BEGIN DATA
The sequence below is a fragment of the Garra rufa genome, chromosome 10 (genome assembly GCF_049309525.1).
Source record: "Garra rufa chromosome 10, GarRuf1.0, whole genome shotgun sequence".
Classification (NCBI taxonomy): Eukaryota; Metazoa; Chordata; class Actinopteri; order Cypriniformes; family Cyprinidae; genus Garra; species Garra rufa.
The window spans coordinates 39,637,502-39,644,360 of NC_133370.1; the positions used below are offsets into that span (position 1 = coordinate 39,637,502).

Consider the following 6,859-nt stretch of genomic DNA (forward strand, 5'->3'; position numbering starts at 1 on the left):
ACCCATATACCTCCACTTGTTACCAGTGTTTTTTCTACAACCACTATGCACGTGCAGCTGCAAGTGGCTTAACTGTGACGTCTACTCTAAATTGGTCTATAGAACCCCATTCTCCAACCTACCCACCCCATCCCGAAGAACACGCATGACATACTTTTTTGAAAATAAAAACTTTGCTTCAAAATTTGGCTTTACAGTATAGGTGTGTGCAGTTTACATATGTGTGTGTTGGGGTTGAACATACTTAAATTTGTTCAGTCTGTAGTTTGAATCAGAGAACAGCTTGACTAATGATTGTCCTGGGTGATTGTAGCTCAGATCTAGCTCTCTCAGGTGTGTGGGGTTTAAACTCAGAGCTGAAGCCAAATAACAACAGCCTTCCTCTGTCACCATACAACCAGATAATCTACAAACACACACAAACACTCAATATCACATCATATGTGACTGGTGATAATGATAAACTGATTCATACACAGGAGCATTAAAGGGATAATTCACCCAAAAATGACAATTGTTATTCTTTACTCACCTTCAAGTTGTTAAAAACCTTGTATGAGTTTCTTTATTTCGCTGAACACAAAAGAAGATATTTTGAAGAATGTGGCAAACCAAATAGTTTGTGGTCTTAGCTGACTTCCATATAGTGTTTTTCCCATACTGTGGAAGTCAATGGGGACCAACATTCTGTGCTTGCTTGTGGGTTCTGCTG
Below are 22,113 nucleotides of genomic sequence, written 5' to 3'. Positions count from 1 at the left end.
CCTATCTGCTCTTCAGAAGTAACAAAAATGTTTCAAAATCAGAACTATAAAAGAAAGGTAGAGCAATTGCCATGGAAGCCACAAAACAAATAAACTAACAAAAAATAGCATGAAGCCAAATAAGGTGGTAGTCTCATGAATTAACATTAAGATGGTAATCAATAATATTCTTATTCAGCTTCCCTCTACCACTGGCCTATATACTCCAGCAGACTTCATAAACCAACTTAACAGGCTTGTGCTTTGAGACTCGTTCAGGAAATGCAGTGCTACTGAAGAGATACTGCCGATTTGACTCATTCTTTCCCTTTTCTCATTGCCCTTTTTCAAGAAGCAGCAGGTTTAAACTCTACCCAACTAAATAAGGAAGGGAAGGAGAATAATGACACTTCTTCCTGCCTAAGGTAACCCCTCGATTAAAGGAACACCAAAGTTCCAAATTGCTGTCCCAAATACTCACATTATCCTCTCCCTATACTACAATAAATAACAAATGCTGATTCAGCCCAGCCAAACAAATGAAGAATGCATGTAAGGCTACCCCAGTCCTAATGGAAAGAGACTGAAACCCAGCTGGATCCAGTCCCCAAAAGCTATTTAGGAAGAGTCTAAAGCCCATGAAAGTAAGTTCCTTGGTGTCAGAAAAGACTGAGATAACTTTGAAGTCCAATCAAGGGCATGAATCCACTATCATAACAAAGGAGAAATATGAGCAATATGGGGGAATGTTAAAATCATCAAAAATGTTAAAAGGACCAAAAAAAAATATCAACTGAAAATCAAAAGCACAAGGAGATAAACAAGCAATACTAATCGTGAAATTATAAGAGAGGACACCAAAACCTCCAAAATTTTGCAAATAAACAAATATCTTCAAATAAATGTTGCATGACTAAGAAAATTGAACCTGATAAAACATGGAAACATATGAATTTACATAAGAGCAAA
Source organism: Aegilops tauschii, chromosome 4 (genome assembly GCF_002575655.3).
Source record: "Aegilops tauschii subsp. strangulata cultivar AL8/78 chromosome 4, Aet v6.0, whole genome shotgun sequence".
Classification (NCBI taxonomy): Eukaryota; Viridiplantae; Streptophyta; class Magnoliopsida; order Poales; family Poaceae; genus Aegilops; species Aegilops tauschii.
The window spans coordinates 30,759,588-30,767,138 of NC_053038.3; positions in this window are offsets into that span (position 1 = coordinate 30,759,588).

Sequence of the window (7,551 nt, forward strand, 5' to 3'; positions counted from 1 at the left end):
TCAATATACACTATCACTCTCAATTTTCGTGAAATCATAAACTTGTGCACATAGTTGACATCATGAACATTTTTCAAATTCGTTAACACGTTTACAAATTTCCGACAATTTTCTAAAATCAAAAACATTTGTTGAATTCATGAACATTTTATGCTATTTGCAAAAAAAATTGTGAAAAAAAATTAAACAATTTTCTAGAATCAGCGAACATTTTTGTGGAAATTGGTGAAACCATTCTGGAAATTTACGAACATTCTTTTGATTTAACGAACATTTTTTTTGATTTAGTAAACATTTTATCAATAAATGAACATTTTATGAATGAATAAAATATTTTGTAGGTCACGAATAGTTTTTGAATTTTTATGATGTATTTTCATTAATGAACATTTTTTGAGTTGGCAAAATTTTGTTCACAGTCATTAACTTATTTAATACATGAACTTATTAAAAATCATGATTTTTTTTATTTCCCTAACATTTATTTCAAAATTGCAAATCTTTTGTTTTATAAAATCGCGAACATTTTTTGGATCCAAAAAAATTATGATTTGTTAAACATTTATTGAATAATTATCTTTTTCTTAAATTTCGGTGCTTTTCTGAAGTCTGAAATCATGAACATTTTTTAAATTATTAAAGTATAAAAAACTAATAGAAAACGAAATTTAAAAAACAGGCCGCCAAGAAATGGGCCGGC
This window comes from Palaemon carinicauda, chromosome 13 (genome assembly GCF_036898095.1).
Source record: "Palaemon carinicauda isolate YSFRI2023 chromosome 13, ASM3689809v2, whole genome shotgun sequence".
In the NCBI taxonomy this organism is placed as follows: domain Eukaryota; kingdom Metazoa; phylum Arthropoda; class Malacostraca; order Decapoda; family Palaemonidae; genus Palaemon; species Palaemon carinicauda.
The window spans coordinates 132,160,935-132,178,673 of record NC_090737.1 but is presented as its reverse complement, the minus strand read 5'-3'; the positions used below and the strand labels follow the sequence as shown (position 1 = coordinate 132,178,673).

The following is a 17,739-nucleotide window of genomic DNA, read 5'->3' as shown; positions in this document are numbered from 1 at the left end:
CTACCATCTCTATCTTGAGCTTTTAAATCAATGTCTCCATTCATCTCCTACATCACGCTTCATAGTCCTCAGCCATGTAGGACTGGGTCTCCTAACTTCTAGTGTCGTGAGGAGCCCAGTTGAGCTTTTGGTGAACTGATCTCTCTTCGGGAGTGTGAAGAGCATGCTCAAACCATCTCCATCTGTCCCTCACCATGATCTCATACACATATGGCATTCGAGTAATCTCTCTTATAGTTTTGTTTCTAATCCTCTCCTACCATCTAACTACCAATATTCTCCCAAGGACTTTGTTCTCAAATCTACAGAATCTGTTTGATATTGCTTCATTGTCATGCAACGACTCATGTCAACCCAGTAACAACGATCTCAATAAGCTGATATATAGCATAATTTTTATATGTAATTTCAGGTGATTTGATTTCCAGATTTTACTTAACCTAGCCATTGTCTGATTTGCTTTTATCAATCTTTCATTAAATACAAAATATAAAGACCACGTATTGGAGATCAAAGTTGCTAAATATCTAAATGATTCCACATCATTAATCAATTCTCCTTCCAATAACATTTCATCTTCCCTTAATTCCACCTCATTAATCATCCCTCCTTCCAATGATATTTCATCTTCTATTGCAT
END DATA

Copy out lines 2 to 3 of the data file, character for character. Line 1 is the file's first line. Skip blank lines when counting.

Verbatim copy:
Source record: "Garra rufa chromosome 10, GarRuf1.0, whole genome shotgun sequence".
Classification (NCBI taxonomy): Eukaryota; Metazoa; Chordata; class Actinopteri; order Cypriniformes; family Cyprinidae; genus Garra; species Garra rufa.